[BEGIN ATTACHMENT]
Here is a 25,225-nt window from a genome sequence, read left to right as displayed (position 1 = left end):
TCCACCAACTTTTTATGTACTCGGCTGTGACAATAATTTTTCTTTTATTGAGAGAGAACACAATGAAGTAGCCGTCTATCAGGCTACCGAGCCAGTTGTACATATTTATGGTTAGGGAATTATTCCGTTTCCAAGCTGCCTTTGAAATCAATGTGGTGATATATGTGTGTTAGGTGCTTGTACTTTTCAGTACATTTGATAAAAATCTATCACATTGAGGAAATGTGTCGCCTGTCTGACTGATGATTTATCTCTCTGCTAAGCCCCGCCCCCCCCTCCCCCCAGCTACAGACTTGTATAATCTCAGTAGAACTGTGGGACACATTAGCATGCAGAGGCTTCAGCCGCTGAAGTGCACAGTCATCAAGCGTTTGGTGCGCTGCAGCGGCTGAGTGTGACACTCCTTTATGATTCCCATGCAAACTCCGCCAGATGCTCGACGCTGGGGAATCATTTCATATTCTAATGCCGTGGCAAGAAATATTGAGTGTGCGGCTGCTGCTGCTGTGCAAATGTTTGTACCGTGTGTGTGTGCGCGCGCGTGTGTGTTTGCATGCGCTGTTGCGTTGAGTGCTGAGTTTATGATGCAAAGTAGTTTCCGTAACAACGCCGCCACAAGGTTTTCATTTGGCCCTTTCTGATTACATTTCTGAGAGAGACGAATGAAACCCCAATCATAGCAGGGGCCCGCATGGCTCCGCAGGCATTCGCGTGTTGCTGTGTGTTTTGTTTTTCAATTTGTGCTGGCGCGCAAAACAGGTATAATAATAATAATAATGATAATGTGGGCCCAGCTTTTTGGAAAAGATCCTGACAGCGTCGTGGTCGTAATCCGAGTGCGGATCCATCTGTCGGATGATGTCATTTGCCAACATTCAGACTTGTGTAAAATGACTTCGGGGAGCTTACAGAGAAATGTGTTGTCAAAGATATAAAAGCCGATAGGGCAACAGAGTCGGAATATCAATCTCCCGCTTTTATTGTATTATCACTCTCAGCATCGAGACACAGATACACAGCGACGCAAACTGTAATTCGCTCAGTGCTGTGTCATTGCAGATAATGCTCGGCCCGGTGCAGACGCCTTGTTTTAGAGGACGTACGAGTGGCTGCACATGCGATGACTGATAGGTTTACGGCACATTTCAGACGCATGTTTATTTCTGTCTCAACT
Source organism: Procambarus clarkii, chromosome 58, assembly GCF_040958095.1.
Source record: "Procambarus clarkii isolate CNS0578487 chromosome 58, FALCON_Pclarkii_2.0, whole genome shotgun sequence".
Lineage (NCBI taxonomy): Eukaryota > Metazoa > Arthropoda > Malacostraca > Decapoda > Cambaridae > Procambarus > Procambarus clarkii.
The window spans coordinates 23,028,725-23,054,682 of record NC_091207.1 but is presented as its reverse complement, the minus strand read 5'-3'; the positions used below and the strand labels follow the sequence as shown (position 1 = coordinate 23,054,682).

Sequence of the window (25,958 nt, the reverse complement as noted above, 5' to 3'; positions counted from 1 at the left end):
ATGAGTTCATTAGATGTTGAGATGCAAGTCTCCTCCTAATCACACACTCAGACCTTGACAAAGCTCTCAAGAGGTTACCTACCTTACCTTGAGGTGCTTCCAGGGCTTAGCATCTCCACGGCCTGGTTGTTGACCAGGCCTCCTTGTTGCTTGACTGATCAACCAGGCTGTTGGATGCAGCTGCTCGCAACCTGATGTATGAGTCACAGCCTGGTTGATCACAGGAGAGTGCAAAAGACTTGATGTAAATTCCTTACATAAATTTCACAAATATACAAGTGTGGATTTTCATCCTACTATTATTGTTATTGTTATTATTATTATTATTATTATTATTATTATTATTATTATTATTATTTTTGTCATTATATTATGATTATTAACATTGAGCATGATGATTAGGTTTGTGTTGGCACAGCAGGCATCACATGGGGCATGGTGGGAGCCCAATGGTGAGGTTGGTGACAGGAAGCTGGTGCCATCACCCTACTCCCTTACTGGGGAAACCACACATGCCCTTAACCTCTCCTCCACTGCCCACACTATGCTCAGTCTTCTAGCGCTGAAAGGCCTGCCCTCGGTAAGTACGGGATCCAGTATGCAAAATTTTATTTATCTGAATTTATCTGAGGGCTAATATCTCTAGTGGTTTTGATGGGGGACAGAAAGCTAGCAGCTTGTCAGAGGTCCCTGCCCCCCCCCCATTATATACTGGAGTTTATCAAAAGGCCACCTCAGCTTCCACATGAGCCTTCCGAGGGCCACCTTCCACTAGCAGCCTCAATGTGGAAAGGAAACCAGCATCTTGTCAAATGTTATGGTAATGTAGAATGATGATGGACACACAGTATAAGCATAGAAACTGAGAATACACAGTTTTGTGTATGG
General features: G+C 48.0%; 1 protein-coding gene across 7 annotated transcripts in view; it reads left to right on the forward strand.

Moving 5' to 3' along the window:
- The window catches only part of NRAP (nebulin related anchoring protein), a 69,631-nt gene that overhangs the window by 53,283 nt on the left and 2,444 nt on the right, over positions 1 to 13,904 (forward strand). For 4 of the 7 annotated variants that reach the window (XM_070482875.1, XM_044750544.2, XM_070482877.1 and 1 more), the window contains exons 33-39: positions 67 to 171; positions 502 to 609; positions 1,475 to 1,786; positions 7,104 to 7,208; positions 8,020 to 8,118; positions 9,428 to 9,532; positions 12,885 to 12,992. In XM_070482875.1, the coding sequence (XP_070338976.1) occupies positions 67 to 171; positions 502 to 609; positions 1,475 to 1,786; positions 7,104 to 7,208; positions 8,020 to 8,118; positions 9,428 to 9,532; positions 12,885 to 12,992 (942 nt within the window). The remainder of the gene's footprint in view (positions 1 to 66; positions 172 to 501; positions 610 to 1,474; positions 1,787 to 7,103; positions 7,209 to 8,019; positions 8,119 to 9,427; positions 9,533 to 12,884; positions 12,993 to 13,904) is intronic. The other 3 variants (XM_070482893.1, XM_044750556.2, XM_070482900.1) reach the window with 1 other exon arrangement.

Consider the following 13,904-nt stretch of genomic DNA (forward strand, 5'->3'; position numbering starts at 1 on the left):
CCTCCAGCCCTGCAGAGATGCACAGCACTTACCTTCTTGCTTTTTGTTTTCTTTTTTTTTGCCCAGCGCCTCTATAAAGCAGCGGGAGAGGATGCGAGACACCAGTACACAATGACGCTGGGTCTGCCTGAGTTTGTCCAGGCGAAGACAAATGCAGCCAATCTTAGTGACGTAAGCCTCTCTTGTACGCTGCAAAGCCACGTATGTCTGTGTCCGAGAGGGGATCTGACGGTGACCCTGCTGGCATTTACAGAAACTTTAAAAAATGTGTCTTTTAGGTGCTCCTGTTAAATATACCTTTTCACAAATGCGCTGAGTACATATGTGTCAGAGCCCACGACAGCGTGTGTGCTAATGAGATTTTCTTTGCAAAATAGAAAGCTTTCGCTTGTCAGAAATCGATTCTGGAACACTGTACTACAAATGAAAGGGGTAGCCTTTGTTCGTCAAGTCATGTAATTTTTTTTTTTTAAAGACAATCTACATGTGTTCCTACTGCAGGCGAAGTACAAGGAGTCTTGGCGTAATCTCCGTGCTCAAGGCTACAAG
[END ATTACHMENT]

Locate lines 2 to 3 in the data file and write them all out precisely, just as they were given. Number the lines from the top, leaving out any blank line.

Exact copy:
TCCACCAACTTTTTATGTACTCGGCTGTGACAATAATTTTTCTTTTATTGAGAGAGAACACAATGAAGTAGCCGTCTATCAGGCTACCGAGCCAGTTGTACATATTTATGGTTAGGGAATTATTCCGTTTCCAAGCTGCCTTTGAAATCAATGTGGTGATATATGTGTGTTAGGTGCTTGTACTTTTCAGTACATTTGATAAAAATCTATCACATTGAGGAAATGTGTCGCCTGTCTGACTGATGATTTATCTCTCTGCTAAGCCCCGCCCCCCCCTCCCCCCAGCTACAGACTTGTATAATCTCAGTAGAACTGTGGGACACATTAGCATGCAGAGGCTTCAGCCGCTGAAGTGCACAGTCATCAAGCGTTTGGTGCGCTGCAGCGGCTGAGTGTGACACTCCTTTATGATTCCCATGCAAACTCCGCCAGATGCTCGACGCTGGGGAATCATTTCATATTCTAATGCCGTGGCAAGAAATATTGAGTGTGCGGCTGCTGCTGCTGTGCAAATGTTTGTACCGTGTGTGTGTGCGCGCGCGTGTGTGTTTGCATGCGCTGTTGCGTTGAGTGCTGAGTTTATGATGCAAAGTAGTTTCCGTAACAACGCCGCCACAAGGTTTTCATTTGGCCCTTTCTGATTACATTTCTGAGAGAGACGAATGAAACCCCAATCATAGCAGGGGCCCGCATGGCTCCGCAGGCATTCGCGTGTTGCTGTGTGTTTTGTTTTTCAATTTGTGCTGGCGCGCAAAACAGGTATAATAATAATAATAATGATAATGTGGGCCCAGCTTTTTGGAAAAGATCCTGACAGCGTCGTGGTCGTAATCCGAGTGCGGATCCATCTGTCGGATGATGTCATTTGCCAACATTCAGACTTGTGTAAAATGACTTCGGGGAGCTTACAGAGAAATGTGTTGTCAAAGATATAAAAGCCGATAGGGCAACAGAGTCGGAATATCAATCTCCCGCTTTTATTGTATTATCACTCTCAGCATCGAGACACAGATACACAGCGACGCAAACTGTAATTCGCTCAGTGCTGTGTCATTGCAGATAATGCTCGGCCCGGTGCAGACGCCTTGTTTTAGAGGACGTACGAGTGGCTGCACATGCGATGACTGATAGGTTTACGGCACATTTCAGACGCATGTTTATTTCTGTCTCAACT
Source organism: Procambarus clarkii, chromosome 58, assembly GCF_040958095.1.